SMITHS FALLS, ONT. -- Courtney Preece is like many others in Ontario right now looking for a home—she needs something affordable. The major difference for Preece though is she needs accessible housing for her wheelchair.

“There is nothing that is in my price range and accessible,” says the 27-year-old mother of one. “Anything that is in my price range is either a one bedroom—I need two—or it’s down a flight of stairs or up a flight of stairs.”

Preece says she is in need of a one-floor home with an open concept plan to maneuver her wheelchair. She also lives on a fixed monthly income, receiving about $1600 per month through the Ontario Disability Support Program. The financial limits combined with the need for accessible housing cuts Preece’s options for housing down to almost nothing.

“There are bachelors going for $1100, $1200 [a month],” says Preece. “Rooms for rent are now $900. It’s impossible.” Preece adds that there are recently built accessible apartments in Smiths Falls, but those are also renting for $2200 per month.

Preece and her 6-year-old son Grayson have to move out of their rental by May 31, after the landlord sold to new owners who plan to move in themselves. Preece says she and her son have to stay in town as she depends on family nearby for transportation.

“Affordable rental properties are almost non-existent,” says Linda McKenna, a local realtor with Royal Lepage Advantage. McKenna has been in contact with Preece after hearing of her story to try to find the family a new place to live.

“Really not many, not many at all,” said McKenna when asked how often she comes across accessible housing in Smiths Falls. “I mean, accessibility is becoming more of an issue now when they are building, and hopefully in the future we’re going to see more available, but right now it’s very limited.”

Erynn Williamson, a friend of Preece, has now started a GoFundMe campaign to help raise money for the family in any way possible.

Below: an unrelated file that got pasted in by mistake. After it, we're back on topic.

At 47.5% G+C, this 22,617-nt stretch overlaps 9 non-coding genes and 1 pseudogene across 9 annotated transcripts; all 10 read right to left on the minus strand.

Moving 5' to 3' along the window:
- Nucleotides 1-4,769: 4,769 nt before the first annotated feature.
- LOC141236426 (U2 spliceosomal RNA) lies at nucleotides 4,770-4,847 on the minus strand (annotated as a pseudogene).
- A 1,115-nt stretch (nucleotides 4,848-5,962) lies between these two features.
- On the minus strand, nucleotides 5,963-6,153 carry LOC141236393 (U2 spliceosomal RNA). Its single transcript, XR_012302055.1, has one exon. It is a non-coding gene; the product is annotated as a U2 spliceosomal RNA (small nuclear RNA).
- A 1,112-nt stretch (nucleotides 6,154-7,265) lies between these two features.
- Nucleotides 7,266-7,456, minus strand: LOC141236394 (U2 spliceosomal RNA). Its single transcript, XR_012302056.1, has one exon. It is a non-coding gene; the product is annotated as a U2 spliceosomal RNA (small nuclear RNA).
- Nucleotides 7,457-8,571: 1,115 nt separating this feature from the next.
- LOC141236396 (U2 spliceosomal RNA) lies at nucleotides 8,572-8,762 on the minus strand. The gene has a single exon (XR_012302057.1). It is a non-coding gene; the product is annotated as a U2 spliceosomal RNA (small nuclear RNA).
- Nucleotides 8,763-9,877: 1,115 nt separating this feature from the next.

“It’s scary, it’s terrifying,” says Williamson, who lives away from her friend in Edmonton. “Especially when pertaining to Courtney and Grayson, you have a young single mother with a young son that is facing homelessness.”

The goal is to either raise money to help contribute to rent, or in the event enough money is raised, use it as a down payment to buy Preece her own accessible home.

“Something needs to be done,” says Williamson. “She’s only one of how many people that are struggling with finding suitable housing.”

McKenna tells CTV Ottawa she came across one potential property in the area for Preece, but isn’t sure of anything in this unprecedented market. “You know I think it’s really going to require thinking outside the box to see if we can come up with some kind of solution to this problem.”

Preece says the house hunt has been going on since February and has been taking its toll. “Absolutely frustrated and defeated. Not only for myself but for my son because now he’s facing having no home of his own.”

The mother is hoping the good nature of others is what will find her a home in the end. “Basically what I think it’s going to come down to is a landlord just saying, look I want to help, this is what I’ll charge you, I’ll be understanding.”